I suppose a little background is in order. During our recent cruise of the Whitsundays and the Great Barrier Reef, I steered clear of the Kensington newlyweds, as much as I could. Did Lucy fancy me? Yeah, probably, in that I was the one securing her essential dive equipment while Georgie fucked-off elsewhere. And underwater, when her air-tank became low after hyperventilating around sharks, I let her suck-off my octopus (which is what we call our secondary air-source). Yes, Lucy might’ve cultivated an accidental interest in me. And maybe I liked the way she guffawed at my jokes with those innumerable teeth. Yeah, and maybe I fetched her coffee at breakfast. And helped her zip-up her wetsuit. And unzip it, when necessary. And rubbed out those calf-cramps. Okay, now that I think about it, I was probably too hands-on with Lucy, but it was all courtly affections in the castle of King Georgie, I swear. Was I surprised when Lucy offered me her bra? Absolutely not. Am I concerned with her being my partner on stage? Well, only for her marriage’s sake…
Lucy walks onstage, head downwards with eyes glancing up in search of my approval. You do not have to do this, I tell Lucy. Do you not want me to, Lucy asks with concern. Fuck. Of course, I want you to, but it is your choice. At my right, Mosby has hopped on stage with a single leap. Bethany Swinglow has never been happier to see him. The two of them are suddenly star-crossed lovers. I turn back to Lucy to tell her she can go back to Georgie if she wants. What do you want, Lucy asks, innocently. Uh, well, I say, you.
Peggy Strewth orders the six men to stand in a row, facing the crowd of hundreds. Mosby lines up next to me and we share an excited laugh. To think: a week ago we were scouring the bottom of the ocean together for a clothespin as a part of a training mission. Peggy calls for the six women to stand in a row facing the men with their backs to the crowd. Lucy, sweet Lucy, stands before me as if we’re to be married. Beside us, sparkly-eyed Beth gladly stands before Mosby. Peggy walks between the rows, handing each of the men a popsicle stick with a chocolate-covered frozen banana affixed atop it.
Each of these men hold a chocolate-covered banana, Peggy Strewth tells the audience. As they hold the banana out, the woman assigned to them must keep their hands behind their back and find a way to remove all of the chocolate from the frozen banana while keeping the banana intact. Laughter and anticipation engulfs the beer hall of Maggies.
My stomach drops. I cannot do this to Lucy. I tell her again, you do not have to do this. Do you want me to, she asks. I take a breath. Fuck this. I break my banana in half. Mosby sees this and screams out, disqualified! Peggy arrives to examine the broken banana before the contest even begins. You fuckwit, Peggy says to me. What’ve you done? I’m clumsy, I shrug. Disqualified, Mosby yells again. Peggy says she’ll get us another banana. No, Mosby insists, they are disqualified!
I guess we’re disqualified, I say to Lucy of Kensington. I’ve a self-satisfied grin on my face, having saved this young woman the degradations of having to publicly suck a banana. No, Lucy shakes her head. We’re not disqualified. She’s getting us another banana. If you can stop being a twat and hold the bloody banana steady, I’m going to win this for us, Lucy says with icy determination.
Well, I’ll be damned. Okay, I assume the position with a new banana. Lucy performs admirably. She’s gentle. And thorough. She comes up for air, licking her lips, and notices Beth beside us is much further along. In her desperation, Lucy becomes sloppy. A little too much teeth and the banana comes apart in my hands. We’re ruined. Karl and Roxanna, the Berliners, have completed the challenge. Only Mosby and Beth still have an intact banana, the rest of our bananas are busted, the contest is over. The Berliners have won.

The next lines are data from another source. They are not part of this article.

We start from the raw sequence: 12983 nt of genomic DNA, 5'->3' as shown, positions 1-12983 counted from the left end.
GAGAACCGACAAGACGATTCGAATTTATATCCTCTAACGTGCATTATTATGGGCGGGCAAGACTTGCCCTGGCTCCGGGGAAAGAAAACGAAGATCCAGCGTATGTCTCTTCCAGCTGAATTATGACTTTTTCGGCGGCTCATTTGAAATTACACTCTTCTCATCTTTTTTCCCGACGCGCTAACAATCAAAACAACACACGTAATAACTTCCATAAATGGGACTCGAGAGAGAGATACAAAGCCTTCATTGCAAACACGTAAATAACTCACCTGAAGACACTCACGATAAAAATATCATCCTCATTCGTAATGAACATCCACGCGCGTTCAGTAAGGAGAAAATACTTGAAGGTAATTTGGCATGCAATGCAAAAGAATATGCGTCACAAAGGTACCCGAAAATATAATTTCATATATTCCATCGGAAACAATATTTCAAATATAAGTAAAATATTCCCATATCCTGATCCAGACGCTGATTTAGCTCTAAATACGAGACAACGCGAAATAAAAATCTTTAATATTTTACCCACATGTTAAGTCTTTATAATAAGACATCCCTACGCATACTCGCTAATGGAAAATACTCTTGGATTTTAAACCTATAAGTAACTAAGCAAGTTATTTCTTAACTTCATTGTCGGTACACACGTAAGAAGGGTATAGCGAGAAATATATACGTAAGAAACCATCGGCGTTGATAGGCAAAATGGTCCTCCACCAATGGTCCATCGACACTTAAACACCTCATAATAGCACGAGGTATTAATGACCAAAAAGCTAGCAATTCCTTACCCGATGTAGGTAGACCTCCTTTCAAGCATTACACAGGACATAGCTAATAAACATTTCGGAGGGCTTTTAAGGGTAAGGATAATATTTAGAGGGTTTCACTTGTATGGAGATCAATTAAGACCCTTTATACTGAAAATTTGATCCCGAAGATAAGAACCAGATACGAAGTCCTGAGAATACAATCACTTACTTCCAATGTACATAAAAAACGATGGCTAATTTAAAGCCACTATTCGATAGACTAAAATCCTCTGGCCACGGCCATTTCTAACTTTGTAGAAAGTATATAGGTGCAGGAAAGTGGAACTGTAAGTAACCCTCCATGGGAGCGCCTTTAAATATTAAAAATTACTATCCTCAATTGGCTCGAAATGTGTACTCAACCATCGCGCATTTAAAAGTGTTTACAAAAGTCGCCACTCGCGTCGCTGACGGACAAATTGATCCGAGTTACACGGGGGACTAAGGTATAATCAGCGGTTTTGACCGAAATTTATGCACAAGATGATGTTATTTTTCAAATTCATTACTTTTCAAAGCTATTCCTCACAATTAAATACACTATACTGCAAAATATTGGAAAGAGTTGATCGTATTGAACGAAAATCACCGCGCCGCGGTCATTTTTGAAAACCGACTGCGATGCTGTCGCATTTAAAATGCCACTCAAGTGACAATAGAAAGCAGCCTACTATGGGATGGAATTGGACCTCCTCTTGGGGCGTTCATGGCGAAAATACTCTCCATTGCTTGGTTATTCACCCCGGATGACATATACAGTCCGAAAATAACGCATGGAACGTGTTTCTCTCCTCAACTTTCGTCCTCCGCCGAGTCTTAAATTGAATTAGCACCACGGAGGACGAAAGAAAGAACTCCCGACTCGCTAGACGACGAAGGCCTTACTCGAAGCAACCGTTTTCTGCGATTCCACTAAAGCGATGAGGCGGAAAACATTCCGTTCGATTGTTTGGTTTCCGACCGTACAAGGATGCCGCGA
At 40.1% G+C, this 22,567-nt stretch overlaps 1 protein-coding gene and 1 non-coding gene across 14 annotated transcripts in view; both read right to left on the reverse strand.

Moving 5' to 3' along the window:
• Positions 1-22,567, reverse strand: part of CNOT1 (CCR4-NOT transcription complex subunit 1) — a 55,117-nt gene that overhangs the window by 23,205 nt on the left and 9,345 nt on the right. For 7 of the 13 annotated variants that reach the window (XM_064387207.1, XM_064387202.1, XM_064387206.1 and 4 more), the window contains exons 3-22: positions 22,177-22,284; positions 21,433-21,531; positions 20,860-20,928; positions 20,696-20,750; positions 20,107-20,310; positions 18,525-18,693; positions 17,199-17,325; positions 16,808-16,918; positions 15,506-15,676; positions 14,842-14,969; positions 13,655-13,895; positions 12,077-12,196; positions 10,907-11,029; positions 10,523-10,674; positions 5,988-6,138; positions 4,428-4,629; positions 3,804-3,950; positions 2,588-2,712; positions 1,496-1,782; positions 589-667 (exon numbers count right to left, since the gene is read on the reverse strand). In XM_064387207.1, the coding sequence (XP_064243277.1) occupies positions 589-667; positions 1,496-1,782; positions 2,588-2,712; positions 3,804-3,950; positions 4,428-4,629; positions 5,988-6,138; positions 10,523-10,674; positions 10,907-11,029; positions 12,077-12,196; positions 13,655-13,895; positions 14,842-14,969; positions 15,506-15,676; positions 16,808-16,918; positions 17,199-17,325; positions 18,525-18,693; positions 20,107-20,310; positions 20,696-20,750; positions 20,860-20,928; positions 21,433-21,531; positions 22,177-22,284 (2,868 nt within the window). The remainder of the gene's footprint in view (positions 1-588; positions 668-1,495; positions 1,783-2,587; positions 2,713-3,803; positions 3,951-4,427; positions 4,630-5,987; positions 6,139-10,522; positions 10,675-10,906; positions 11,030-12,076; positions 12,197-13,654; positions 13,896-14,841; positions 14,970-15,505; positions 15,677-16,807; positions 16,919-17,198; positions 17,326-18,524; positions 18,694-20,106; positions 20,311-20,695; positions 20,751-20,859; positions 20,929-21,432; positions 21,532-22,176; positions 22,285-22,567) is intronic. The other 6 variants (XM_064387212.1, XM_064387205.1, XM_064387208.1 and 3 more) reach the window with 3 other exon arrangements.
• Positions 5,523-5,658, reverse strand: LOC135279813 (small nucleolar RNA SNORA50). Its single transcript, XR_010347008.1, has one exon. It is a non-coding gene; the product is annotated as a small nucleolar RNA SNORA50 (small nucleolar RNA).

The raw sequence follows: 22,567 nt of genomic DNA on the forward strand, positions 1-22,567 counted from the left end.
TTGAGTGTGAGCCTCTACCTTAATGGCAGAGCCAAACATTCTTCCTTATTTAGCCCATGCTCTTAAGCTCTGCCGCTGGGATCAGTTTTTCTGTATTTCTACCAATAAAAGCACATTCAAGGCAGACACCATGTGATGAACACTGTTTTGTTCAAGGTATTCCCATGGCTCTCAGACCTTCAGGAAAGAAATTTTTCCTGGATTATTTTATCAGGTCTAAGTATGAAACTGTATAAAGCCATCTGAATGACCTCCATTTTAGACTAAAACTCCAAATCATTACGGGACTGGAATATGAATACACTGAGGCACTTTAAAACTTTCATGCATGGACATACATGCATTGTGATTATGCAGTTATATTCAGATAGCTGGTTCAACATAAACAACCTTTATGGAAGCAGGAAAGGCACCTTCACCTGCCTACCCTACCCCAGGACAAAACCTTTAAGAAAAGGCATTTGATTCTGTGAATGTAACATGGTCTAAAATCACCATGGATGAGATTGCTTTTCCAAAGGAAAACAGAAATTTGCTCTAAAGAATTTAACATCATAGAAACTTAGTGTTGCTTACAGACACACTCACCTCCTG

After disembarking from the stage, the contestants thin out into the crowd. Ingo and Other Dave are clapping for the returned heroes, but our table is clearly absent of newlywed Georgie and IG model Iluminada. Lucy is deaf to my suggestion I help her find Georgie; Lucy exits stage left into the street. Mosby sits down at the table and pours the remainder of the XXXX jug into his cup. He isn’t bothered with Iluminada’s absence; he might even be relieved. Instead, Mosby is basking in a post-coital glow, saying, I didn’t know the old girl ‘ad it innuh. The girl he is referencing, Beth, has similarly departed. The last I saw Beth was right after the contest as I helped her off-stage, saying, hey, so that was fun. By the way, you’ve got a smidge of chocolate on your chin. Those might be the last words I ever speak to her. She quickly fled from the scene. I do not expect to hear from Bethany Swinglow again. Or Billy fucking Noonan, for that matter, or his mum.
Magnum Hotel around this hour transitions from frat party to club scene. The lights are dimmed, the music is faster, pulpy, pulsating. I grab a cold bottle of VB from the bar and return to the table where Mosby is yakking it up with Other Dave. I look over my shoulder at the front of the bar and am delighted to see the figure of the Kensington bride, haloed in the flickering lights of the club, heading my way. My mind immediately analyzes the situation: clearly Georgie has left his new bride behind and she’s decided to cast her lot in with yours truly. I ponder the possibility of getting a shag-wagon like Mosby’s, something Lucy and I could live within as we journey across the continent together. It would be roughing it, I would have to master the crossbow and learn how to clean kangaroo for the barbie, but Mosby could teach me all that shit and it would be an interesting life, Lucy and me in the Outback, sharing a sleeping bag, reading by the campfire light: me with my spy novels and her with her paparazzi pulp, running out of gas on the Northern Tableland then out of thirst she turns the crossbow on me and drinks my blood until a couple of drovers arrive and offer to take her to the nearest town, leaving me to roast in the broken down van. But those first few days, and nights, of bliss would be worth the inevitable destruction. I’m convinced, let’s do this.
Lucy, I call to her, standing from the table to greet her. She’s in a rush, you can tell by the quick swivel of her hips. She walks with her hands still supporting breasts through her blouse. Vic, she says, more businesslike than endearing. She releases one breast to point to the top of my head, can I get my bra back?